Insignificant Events in the Life of a Cactus, 1

Available

Product Details

Price
$16.95  $15.59
Publisher
Sterling Children's Books
Publish Date
Pages
272
Dimensions
5.4 X 7.9 X 0.9 inches | 0.86 pounds
Language
English
Type
Hardcover
EAN/UPC
9781454923459

Earn by promoting books

Earn money by sharing your favorite books through our Affiliate program.

Become an affiliate

About the Author

Dusti Bowling grew up in Scottsdale, Arizona, where, as her family will tell you, she always had her nose in a book. Dusti holds a Bachelor of Psychology and a Master of Education, but she eventually realized that her true passion was writing. The Day We Met, her self-published YA novel, has sold over 20,000 copies. She currently lives in Carefree, Arizona, with her husband, three daughters, one bobcat, a pack of coyotes, a couple of chuckwallas, several rattlesnakes, and a few herds of javelina.

Reviews

Awards include:
Autumn 2017 Indie Next Pick
Junior Library Guild Selection
Reading the West Award Winner
Library of Congress's 52 Great Reads List 2018
Youth One Book, One Denver 2018
Chicago Public Library "Best of the Best" 2017
Evanston Public Library Best of 2017
Austin Public Library Best Tween Fiction 2017
Multnomah County Library Best Books of 2017
Southwest Books of the Year "Best of the Best" 2017
The Children's Book Review Best Kids Books of 2017 for Tweens and Preteens
Booksource Top 40 Classroom Library Titles of 2017

"Aven Green has always loved her life in Kansas--hanging out with Emily and Kayla, her best friends since kindergarten; planning pranks; and playing on the school soccer team. Though Aven was born without arms, she has never let her 'lack of armage, ' as she calls it, deter her from doing anything she sets her mind to. But when her father gets a job as the manager of Stagecoach Pass, a rundown Western theme park out in Arizona, the family's move, right after Aven has started eighth grade, presents her toughest challenge yet. Having to deal with the many stares and questions of new schoolmates, Aven sorely misses her old life back in Kansas. However, her unflinchingly optimistic spirit, accompanied by her infectious and indomitable sense of humor, keeps her looking for the silver linings in her new life in Arizona, such as making friends with the cute but prickly Connor (who has Tourette's syndrome) or enjoying the ability to wear flats all year-round. But the most fascinating thing is the unusual mystery at the heart of Stagecoach Pass: the disappearing tarantulas, a missing photograph, and a secret necklace. Aven is determined to get to the bottom of the secret. She is a perky, hilarious, and inspiring protagonist whose attitude and humor will linger even after the last page has turned. The tale of Stagecoach Pass is just as compelling as the story of Aven, and the setting, like the many colorful characters who people this novel, is so vivid and quirky that it's practically cinematic. VERDICT Charming and memorable. An excellent choice for middle grade collections and classrooms." --School Library Journal (starred review)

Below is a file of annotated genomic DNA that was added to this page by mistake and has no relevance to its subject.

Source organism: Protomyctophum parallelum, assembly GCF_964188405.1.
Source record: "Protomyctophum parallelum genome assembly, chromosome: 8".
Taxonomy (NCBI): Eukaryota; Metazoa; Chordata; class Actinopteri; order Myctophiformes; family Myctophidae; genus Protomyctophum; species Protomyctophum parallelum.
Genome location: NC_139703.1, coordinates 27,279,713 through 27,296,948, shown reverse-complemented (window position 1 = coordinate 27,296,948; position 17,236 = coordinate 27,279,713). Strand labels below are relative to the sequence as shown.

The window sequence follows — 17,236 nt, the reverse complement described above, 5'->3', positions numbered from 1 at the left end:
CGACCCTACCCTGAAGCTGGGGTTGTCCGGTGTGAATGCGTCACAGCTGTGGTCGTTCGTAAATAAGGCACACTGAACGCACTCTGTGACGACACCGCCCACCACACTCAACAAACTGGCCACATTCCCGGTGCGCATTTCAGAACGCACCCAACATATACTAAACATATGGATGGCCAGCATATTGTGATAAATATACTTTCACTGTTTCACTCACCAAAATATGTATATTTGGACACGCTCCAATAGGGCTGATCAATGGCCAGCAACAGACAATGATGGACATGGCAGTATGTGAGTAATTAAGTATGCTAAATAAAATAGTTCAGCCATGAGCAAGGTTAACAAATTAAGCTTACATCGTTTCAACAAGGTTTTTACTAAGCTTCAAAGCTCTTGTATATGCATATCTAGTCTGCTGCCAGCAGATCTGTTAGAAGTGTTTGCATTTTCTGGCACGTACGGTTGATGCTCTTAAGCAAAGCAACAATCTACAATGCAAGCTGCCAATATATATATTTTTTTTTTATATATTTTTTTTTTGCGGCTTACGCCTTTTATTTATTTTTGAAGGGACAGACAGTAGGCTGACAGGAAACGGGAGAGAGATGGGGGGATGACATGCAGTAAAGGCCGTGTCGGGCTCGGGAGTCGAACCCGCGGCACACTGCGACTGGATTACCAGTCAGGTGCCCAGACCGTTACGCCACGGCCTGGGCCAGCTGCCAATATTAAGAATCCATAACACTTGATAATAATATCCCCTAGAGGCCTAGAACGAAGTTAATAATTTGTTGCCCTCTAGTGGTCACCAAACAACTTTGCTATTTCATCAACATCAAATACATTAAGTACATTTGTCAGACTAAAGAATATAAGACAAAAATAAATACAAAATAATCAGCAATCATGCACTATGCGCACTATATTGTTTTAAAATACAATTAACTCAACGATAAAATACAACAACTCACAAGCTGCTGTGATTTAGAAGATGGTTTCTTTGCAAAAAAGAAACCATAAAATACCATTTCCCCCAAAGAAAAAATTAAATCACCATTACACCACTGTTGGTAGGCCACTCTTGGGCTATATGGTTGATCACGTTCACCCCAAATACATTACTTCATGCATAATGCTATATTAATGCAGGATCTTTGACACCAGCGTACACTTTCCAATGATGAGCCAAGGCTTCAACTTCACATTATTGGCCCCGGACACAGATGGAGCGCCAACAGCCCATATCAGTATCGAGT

"A move to dusty, distant Arizona forces 13-year-old Aven to leave her familiar life and friends behind. Don't yawn: Bowling takes this overworked trope and spins it into gold with a skein of terrific twists. For one thing, Aven was born without arms, so the new environment--a decrepit Wild West theme park--poses special challenges. For another, thanks to loving, funny adoptive parents who have raised her to be a "problem-solving ninja" ("I'm so flexible, it would blow your mind," she boasts), readers may repeatedly forget, despite reminders enough, that Aven is (as she puts it) "unarmed." Moreover, when the dreary prospect of having to cope with the looks and questions at her new middle school sends her in search of an isolated place to eat her lunch she finds and bonds with Conner, who is struggling with Tourette's syndrome and has not been so lucky with his parents. Not only does she firmly enlist him and another new friend in investigating a mystery about the theme park's past but, taking Conner's involuntary vocalizations in stride (literally) Aven drags him (figuratively) into an information-rich Tourette's support group. Following poignant revelations about Aven's birth family, the author lets warm but not gooey sentiment wash over the close to a tale that is not about having differences, but accepting them in oneself and others." --Booklist (starred review)

"Dusti Bowling's story of a regular, hugely likable kid who deals with her unusual challenges with grace and humor is pitch-perfect." --Shelf Awareness (starred review)

"Connor's Tourette's support-group meetings and Aven's witty, increasingly honest discussions of the pros and cons of "lack of armage" give the book excellent educational potential. . . . its portrayal of characters with rarely depicted disabilities is informative, funny, and supportive." --Kirkus

"Bowling's sensitive and funny novel . . . demonstrates how negotiating others' discomfort can be one of the most challenging aspects of having a physical difference and how friendship can mitigate that discomfort. . . . [an] openhearted, empathic book. --Publishers Weekly

"Aven Green didn't really lose her arms in a wrestling match, but when her parents move the family halfway across the country to manage a run-down theme park, she'd rather tell them tall tales than the truth--she was born without them. It's not until she meets a new friend with another kind of disability that she learns to accept people's differences, including her own. Really funny, fun read." --Slate


"A remarkable, original story with true heart, a fresh voice, and an absolutely unforgettable hero. It's a book sure to give any reader goosebumps, teary eyes, and out-loud laughs. It's a book that doesn't just open your eyes, it opens your heart." --Dan Gemeinhart, author of The Honest Truth
s